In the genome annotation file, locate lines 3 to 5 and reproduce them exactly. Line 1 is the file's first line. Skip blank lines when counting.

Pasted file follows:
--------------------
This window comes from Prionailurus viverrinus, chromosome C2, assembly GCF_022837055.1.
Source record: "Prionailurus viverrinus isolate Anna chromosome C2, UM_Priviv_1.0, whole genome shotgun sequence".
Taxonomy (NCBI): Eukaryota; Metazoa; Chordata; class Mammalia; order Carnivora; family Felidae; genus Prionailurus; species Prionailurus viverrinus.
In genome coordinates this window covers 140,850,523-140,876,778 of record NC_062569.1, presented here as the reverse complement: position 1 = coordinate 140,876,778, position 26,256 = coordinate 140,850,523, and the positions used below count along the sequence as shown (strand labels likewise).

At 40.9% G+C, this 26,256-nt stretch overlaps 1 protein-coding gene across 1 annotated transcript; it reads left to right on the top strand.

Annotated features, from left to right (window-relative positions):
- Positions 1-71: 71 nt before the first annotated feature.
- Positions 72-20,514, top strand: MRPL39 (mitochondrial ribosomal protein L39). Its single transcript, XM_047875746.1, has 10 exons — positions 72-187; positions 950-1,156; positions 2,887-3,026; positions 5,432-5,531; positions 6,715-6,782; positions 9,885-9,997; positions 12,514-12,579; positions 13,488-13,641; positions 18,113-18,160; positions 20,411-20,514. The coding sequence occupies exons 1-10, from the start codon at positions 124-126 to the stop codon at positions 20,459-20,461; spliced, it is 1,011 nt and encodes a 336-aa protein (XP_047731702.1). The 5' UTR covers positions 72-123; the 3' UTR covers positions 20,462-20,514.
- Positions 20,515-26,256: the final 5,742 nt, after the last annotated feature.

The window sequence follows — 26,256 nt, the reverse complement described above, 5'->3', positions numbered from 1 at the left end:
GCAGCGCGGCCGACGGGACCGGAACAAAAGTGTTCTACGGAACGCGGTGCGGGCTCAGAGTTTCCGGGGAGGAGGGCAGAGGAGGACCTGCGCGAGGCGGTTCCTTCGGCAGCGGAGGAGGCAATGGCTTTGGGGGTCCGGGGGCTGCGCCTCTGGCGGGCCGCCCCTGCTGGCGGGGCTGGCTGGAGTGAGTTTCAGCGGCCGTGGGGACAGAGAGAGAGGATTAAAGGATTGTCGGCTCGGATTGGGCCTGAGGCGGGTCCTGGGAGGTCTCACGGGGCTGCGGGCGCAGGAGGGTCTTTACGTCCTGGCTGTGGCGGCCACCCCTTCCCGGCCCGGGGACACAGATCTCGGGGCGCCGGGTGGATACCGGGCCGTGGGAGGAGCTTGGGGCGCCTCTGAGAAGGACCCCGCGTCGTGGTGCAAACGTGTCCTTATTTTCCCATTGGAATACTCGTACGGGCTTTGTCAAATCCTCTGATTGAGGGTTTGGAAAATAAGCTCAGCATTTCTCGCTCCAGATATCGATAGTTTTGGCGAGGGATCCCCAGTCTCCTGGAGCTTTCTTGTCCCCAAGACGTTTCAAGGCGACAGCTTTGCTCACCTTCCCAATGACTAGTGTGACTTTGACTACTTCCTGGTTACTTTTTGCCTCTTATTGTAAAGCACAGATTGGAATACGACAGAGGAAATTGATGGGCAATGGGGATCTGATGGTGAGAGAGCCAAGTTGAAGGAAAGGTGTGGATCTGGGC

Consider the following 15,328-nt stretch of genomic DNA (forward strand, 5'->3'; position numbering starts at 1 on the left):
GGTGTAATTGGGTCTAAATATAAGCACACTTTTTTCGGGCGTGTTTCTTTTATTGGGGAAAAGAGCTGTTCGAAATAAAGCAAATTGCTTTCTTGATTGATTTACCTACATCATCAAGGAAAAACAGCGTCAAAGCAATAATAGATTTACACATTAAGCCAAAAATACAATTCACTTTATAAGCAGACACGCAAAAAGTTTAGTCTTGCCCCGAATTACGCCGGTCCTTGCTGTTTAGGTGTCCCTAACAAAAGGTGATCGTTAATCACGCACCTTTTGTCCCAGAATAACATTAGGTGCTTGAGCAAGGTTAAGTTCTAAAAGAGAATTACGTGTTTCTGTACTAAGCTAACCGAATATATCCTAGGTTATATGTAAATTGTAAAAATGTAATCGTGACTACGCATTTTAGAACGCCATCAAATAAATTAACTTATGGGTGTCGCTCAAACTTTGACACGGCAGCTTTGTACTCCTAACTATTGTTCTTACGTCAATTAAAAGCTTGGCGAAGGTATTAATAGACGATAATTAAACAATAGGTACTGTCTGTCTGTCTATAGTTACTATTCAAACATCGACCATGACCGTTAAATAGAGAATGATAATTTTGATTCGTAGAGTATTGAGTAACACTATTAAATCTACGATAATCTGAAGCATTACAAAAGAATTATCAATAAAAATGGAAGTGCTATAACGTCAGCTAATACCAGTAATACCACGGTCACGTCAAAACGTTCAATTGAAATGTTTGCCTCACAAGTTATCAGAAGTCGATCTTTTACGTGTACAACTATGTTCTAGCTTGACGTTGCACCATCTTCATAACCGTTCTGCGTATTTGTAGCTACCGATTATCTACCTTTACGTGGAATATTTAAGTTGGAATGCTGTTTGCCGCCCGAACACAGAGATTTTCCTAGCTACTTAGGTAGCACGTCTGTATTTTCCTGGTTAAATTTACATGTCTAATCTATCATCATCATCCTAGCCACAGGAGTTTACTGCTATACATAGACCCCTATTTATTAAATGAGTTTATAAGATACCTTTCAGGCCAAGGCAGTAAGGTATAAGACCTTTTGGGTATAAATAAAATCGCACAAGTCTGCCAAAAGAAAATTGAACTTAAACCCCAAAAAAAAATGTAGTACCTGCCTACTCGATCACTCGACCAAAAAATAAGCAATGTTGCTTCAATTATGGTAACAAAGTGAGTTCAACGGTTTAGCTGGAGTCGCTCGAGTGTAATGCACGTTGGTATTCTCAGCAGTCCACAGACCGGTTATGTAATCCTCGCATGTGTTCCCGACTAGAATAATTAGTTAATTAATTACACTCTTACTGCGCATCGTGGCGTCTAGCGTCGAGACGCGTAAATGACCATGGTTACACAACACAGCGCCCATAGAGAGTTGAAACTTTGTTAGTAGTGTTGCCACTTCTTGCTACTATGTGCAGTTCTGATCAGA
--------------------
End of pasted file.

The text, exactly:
Taxonomy (NCBI): Eukaryota; Metazoa; Chordata; class Mammalia; order Carnivora; family Felidae; genus Prionailurus; species Prionailurus viverrinus.
In genome coordinates this window covers 140,850,523-140,876,778 of record NC_062569.1, presented here as the reverse complement: position 1 = coordinate 140,876,778, position 26,256 = coordinate 140,850,523, and the positions used below count along the sequence as shown (strand labels likewise).

At 40.9% G+C, this 26,256-nt stretch overlaps 1 protein-coding gene across 1 annotated transcript; it reads left to right on the top strand.